where R is an organic compound and M is at least one cation having a valence n, such as an alkali metal or an alkaline earth metal cation.
By regulation of the quantity of aluminum (represented as Al2 O3) in the reaction mixture, it is possible to vary the SiO2 /Al2 O3 molar ratio in the final product in a range of from about 2 to about 35 and preferably from about 2 to about 10 and most preferably about 8.
Typically, the mole ratios of the various reactants can be varied to produce the ferrierite crystalline aluminosilicates of this invention. Specifically, the mole ratios of the initial reactant concentrations are indicated below:
______________________________________ Most Broad Preferred Preferred______________________________________SiO2 /Al2 O3 2-128 8-40 16-32R2 O+/[R2 O+ + M2/n O] 0.1-1.0 0.2-0.95 0.2-0.95OH-/SiO2 0.005-10 0.01-3 0.01-3H2 O/OH- 10-4000 10-500 10-500______________________________________
where R is an organic compound and M is at least one cation having a valence n, such as an alkali metal or an alkaline earth metal cation.
By regulation of the quantity of aluminum (represented as Al2 O3) in the reaction mixture, it is possible to vary the SiO2 /Al2 O3 molar ratio in the final product in a range of from about 2 to about 65 and preferably from about 4 to about 20 and most preferably about 16.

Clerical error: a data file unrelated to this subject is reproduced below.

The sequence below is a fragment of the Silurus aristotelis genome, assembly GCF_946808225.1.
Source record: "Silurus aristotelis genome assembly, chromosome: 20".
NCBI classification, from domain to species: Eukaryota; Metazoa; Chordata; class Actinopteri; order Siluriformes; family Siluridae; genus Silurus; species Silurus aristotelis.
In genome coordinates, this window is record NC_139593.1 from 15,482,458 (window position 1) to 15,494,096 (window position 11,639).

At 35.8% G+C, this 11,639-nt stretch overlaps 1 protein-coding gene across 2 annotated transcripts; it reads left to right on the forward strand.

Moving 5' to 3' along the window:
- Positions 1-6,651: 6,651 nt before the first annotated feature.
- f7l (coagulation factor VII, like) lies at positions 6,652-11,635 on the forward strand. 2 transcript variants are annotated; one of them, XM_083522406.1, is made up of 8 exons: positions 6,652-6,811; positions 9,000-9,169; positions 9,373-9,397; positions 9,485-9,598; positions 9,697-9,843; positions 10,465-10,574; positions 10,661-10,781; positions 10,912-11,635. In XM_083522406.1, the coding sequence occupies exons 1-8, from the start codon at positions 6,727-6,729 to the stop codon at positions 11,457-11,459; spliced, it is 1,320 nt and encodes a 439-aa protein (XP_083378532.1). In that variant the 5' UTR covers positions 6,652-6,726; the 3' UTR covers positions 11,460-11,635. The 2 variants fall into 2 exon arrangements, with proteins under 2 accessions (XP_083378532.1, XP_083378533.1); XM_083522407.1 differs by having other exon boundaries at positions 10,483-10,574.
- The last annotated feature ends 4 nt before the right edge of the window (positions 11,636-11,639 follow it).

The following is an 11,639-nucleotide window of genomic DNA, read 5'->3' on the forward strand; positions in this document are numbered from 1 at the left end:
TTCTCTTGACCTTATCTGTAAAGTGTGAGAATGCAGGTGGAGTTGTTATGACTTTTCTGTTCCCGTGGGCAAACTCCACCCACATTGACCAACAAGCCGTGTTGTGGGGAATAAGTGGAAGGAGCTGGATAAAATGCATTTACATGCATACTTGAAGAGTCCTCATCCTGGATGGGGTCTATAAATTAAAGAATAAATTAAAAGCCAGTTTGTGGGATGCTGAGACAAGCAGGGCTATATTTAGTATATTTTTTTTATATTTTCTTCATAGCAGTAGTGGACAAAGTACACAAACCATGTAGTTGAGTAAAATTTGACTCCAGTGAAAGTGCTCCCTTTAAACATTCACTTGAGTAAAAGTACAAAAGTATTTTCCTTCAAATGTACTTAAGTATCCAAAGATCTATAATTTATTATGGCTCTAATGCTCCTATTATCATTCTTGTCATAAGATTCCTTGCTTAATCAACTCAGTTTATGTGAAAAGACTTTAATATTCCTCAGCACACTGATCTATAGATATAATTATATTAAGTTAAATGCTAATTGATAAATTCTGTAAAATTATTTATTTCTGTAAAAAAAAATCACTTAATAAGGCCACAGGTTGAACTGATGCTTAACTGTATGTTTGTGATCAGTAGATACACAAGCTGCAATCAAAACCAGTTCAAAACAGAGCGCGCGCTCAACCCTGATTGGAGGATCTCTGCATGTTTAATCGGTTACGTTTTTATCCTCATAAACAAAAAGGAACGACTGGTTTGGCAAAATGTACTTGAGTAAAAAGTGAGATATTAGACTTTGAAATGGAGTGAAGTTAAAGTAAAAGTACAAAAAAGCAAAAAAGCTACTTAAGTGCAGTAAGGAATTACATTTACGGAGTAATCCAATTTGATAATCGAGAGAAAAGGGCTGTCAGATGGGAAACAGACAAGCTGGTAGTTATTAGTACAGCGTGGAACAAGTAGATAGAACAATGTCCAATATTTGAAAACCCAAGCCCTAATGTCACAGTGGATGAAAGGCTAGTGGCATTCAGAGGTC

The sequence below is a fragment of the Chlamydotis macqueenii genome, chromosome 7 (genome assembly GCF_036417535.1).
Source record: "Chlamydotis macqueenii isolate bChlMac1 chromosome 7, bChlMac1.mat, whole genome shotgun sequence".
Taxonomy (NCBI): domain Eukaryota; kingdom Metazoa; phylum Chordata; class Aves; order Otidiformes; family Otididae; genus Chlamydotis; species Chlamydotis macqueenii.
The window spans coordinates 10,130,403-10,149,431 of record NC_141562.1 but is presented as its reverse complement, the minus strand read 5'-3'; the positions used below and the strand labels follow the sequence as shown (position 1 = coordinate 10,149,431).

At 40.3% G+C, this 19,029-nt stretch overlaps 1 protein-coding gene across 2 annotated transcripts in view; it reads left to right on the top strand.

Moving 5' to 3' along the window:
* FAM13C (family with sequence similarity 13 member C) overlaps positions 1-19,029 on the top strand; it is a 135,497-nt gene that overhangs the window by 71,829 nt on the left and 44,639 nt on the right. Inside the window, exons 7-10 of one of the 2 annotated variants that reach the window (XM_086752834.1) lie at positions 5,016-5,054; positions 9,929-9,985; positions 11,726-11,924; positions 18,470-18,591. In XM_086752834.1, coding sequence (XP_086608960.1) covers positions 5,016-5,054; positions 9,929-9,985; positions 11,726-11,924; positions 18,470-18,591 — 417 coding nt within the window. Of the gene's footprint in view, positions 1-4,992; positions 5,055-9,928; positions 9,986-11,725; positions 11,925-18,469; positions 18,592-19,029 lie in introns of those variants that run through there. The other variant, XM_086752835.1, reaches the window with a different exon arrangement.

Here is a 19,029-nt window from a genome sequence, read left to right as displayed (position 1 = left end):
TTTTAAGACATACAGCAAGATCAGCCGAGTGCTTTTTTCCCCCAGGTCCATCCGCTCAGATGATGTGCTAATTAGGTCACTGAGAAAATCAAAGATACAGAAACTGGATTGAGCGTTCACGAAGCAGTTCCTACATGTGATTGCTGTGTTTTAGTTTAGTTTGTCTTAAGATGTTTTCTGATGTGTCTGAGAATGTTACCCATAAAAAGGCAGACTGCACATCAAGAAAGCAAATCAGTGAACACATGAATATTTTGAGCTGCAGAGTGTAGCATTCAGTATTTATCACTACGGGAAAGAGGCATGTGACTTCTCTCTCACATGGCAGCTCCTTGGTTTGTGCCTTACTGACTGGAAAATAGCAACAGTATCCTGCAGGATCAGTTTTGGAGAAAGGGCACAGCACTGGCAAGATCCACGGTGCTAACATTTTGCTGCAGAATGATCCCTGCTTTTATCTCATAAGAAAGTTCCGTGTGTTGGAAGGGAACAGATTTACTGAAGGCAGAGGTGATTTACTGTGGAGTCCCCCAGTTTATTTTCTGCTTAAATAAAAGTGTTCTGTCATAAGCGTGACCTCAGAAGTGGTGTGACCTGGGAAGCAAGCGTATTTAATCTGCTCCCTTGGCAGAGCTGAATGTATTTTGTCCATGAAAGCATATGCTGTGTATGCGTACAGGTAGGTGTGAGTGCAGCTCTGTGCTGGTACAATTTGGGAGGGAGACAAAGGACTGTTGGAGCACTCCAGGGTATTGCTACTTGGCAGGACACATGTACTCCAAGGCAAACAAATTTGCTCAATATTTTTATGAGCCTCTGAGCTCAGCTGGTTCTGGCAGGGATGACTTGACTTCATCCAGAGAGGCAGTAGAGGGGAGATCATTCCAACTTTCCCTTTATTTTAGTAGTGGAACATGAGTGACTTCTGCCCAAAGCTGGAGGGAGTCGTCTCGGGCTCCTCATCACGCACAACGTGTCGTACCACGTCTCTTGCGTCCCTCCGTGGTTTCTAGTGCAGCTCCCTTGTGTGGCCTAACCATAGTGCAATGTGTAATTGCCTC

More specifically, the material of the present invention is prepared by mixing a cation source compound, an aluminum oxide source, and an organic template compound in water (preferably distilled or deionized). The order of addition usually is not critical although a typical procedure is to dissolve sodium hydroxide and sodium aluminate in water and then add the template compound. Generally, after adjusting the pH, the silicon oxide compound is added with intensive mixing such as that performed in a Waring Blendor. After the pH again is checked and adjusted, the resulting slurry is transferred to a stirred, closed crystallization vessel for a suitable time. After crystallization, the resulting crystalline product can be filtered, washed with water, dried, and calcined.
During preparation, acidic conditions should be avoided. When alkali metal hydroxides are used, the values of the ratio of OH-/SiO2 shown above should furnish a pH of the system that broadly falls within the range of about 9 to about 13.5. Advantageously, the pH of the reaction system falls within the range of about 10 to about 13.